(Greek name of doubtful application). Elatinaceae. Small mostly glabrous creeping herbs, probably annuals, of temperate and warm regions (perhaps 10 species), sometimes used in bog- and water-gardening. They root at the nodes, spreading along the margins of streams and ponds. Leaves opposite or verti-cillate, mostly broad, entire: flowers minute and inconspicuous, mostly solitary in the axils; sepals and petals

2-4, and stamens as many or sometimes twice as many; styles or stigmas 2-4: pod 2-4-valved. The plants are grown for their foliage cover. Four species are native in the U. S. and Canada, but they appear not to be in the trade. Abroad, E. macropoda, Guss., of the Medit. region, is offered. Leaves oblong, short-petioled: flowers axillary and terminal, 4-merous, stalked: caps, half shorter than the sepals.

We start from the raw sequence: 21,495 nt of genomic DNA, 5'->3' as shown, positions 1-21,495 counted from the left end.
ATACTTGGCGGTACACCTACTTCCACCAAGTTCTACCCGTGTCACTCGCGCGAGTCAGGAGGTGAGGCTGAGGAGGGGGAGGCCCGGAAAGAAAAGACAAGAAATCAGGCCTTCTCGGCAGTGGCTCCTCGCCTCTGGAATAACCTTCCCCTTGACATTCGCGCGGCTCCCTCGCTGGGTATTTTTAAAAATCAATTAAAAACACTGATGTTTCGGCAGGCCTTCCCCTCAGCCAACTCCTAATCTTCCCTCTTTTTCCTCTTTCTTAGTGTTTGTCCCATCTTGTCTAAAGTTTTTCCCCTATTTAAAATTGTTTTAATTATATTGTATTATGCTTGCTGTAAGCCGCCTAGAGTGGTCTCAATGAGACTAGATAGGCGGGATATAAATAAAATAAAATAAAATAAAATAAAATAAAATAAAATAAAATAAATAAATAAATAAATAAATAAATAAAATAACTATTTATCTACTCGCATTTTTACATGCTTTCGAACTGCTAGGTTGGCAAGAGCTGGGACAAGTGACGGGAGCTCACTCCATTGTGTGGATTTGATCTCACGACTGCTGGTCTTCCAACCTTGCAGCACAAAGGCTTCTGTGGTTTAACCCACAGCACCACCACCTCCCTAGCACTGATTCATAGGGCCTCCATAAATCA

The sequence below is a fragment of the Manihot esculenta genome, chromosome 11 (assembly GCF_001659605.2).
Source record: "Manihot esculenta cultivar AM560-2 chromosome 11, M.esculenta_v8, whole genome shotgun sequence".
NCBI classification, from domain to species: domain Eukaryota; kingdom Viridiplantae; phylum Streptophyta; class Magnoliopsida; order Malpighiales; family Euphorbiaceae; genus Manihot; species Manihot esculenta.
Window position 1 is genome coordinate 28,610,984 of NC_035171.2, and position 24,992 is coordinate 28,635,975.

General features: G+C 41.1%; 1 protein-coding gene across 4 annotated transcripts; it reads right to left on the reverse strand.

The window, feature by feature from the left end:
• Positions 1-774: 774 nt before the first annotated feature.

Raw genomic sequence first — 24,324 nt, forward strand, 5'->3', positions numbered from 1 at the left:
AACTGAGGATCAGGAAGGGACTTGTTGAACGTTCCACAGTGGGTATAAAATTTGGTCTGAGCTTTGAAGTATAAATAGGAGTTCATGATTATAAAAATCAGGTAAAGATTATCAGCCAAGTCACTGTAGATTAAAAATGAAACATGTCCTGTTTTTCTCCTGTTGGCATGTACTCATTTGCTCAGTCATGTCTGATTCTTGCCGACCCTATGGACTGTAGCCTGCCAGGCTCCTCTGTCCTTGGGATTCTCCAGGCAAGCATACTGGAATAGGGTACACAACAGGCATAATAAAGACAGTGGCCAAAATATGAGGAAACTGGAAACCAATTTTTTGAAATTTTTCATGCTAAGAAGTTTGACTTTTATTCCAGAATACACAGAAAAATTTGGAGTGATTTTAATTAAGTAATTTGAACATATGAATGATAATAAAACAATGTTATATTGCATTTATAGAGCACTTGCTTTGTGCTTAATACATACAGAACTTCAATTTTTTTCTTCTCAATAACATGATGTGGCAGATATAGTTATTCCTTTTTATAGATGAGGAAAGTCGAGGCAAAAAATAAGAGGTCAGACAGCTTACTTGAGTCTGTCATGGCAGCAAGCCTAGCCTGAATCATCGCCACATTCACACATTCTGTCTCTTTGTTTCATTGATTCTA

The family Elatinaceae is allied to the Hypericaceae. It comprises perhaps 25 species in many parts of the world. The only other genus is Bergia, which differs from Elatine in being terrestrial and in having 5-merous flowers B. texana, Seub., occurs in swamps and on wet banks from S. 111. to Texas and Calif. The bergias are apparently not in cultivation l H. B.